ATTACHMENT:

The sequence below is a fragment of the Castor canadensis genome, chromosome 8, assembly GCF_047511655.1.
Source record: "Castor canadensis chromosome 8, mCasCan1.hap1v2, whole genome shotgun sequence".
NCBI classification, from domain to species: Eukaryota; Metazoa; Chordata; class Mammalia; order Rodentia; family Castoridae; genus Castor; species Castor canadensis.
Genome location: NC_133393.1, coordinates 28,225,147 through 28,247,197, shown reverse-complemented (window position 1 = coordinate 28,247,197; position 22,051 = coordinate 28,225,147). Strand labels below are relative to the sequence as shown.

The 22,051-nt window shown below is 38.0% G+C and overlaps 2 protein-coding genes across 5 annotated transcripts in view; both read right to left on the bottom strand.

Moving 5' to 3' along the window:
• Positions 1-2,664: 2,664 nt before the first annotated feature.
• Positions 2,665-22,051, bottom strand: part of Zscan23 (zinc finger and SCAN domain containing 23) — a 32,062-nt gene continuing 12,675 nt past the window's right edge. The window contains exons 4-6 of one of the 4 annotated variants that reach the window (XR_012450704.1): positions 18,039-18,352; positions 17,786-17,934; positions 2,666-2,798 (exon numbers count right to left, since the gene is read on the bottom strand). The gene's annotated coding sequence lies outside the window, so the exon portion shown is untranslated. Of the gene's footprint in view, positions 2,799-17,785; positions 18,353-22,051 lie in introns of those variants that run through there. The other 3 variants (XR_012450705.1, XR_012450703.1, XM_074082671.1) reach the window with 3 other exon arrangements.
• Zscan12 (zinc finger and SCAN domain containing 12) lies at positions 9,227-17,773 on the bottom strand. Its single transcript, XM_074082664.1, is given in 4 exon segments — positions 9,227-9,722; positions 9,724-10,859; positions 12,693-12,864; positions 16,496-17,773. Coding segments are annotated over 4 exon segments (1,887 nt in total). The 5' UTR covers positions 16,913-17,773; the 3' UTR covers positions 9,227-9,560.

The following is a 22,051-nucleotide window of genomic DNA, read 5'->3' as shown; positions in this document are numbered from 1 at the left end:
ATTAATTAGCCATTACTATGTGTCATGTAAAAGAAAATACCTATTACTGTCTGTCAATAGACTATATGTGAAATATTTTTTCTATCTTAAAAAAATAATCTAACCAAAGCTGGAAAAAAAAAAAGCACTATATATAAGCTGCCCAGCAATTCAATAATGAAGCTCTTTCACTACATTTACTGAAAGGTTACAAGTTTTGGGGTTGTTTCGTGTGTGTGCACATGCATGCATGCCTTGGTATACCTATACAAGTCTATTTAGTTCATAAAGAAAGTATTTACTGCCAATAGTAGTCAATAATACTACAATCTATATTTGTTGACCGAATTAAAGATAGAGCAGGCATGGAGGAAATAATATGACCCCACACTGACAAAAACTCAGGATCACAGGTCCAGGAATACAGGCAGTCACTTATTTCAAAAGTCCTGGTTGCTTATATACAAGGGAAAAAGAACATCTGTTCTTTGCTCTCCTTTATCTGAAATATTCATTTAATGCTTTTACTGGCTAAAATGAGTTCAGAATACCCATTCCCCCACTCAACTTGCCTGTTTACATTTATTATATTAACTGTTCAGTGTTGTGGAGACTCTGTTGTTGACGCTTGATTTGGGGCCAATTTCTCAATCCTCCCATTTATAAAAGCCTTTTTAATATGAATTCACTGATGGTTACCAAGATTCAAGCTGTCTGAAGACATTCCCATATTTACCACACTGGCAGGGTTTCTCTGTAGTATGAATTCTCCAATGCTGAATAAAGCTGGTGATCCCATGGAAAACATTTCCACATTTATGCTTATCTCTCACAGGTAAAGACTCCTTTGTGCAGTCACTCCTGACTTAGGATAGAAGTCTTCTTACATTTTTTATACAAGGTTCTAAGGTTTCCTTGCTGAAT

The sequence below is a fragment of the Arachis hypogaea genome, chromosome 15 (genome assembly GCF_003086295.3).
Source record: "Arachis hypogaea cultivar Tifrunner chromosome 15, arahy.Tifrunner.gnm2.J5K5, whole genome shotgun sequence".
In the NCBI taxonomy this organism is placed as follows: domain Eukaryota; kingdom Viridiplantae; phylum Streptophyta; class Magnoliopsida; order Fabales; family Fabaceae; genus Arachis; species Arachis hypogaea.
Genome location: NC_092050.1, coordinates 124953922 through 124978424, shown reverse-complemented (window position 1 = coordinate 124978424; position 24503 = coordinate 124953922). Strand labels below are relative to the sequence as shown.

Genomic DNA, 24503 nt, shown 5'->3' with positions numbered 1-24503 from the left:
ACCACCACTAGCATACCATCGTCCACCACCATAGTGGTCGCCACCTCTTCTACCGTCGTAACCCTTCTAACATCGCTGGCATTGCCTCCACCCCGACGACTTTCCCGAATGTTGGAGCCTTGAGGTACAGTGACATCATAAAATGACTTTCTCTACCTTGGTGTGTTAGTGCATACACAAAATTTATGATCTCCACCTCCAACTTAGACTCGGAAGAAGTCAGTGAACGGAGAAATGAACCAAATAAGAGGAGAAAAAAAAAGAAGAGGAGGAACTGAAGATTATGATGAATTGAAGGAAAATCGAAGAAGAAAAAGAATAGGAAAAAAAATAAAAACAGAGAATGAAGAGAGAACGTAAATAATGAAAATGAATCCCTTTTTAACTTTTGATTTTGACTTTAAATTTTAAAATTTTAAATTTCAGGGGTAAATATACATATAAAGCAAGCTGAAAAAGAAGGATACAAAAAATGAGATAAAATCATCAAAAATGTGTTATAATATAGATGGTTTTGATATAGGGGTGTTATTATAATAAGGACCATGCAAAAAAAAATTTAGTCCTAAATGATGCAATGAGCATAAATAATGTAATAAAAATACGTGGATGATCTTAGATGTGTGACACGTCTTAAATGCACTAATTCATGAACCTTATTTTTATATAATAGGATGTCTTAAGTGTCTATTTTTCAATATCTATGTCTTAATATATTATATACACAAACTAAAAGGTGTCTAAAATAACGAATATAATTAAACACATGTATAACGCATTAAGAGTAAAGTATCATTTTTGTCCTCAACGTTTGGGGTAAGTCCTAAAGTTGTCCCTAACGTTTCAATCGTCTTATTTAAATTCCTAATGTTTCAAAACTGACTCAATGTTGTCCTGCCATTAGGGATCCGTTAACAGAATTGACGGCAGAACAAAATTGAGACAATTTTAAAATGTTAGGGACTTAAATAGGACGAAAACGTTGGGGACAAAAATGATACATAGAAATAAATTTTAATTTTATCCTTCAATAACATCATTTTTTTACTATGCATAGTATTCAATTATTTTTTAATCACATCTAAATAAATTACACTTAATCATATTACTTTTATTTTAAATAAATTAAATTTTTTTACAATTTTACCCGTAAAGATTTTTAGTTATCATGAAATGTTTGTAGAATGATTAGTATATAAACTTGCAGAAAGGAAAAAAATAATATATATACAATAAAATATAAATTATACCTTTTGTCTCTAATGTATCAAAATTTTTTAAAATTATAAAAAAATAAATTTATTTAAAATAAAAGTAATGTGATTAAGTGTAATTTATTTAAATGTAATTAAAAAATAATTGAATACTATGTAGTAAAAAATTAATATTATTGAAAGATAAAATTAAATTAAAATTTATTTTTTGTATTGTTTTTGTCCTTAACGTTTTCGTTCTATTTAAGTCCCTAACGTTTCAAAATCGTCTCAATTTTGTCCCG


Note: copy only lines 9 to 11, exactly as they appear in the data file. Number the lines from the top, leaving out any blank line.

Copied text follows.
• Zscan12 (zinc finger and SCAN domain containing 12) lies at positions 9,227-17,773 on the bottom strand. Its single transcript, XM_074082664.1, is given in 4 exon segments — positions 9,227-9,722; positions 9,724-10,859; positions 12,693-12,864; positions 16,496-17,773. Coding segments are annotated over 4 exon segments (1,887 nt in total). The 5' UTR covers positions 16,913-17,773; the 3' UTR covers positions 9,227-9,560.

The following is a 22,051-nucleotide window of genomic DNA, read 5'->3' as shown; positions in this document are numbered from 1 at the left end:
ATTAATTAGCCATTACTATGTGTCATGTAAAAGAAAATACCTATTACTGTCTGTCAATAGACTATATGTGAAATATTTTTTCTATCTTAAAAAAATAATCTAACCAAAGCTGGAAAAAAAAAAAGCACTATATATAAGCTGCCCAGCAATTCAATAATGAAGCTCTTTCACTACATTTACTGAAAGGTTACAAGTTTTGGGGTTGTTTCGTGTGTGTGCACATGCATGCATGCCTTGGTATACCTATACAAGTCTATTTAGTTCATAAAGAAAGTATTTACTGCCAATAGTAGTCAATAATACTACAATCTATATTTGTTGACCGAATTAAAGATAGAGCAGGCATGGAGGAAATAATATGACCCCACACTGACAAAAACTCAGGATCACAGGTCCAGGAATACAGGCAGTCACTTATTTCAAAAGTCCTGGTTGCTTATATACAAGGGAAAAAGAACATCTGTTCTTTGCTCTCCTTTATCTGAAATATTCATTTAATGCTTTTACTGGCTAAAATGAGTTCAGAATACCCATTCCCCCACTCAACTTGCCTGTTTACATTTATTATATTAACTGTTCAGTGTTGTGGAGACTCTGTTGTTGACGCTTGATTTGGGGCCAATTTCTCAATCCTCCCATTTATAAAAGCCTTTTTAATATGAATTCACTGATGGTTACCAAGATTCAAGCTGTCTGAAGACATTCCCATATTTACCACACTGGCAGGGTTTCTCTGTAGTATGAATTCTCCAATGCTGAATAAAGCTGGTGATCCCATGGAAAACATTTCCACATTTATGCTTATCTCTCACAGGTAAAGACTCCTTTGTGCAGTCACTCCTGACTTAGGATAGAAGTCTTCTTACATTTTTTATACAAGGTTCTAAGGTTTCCTTGCTGAAT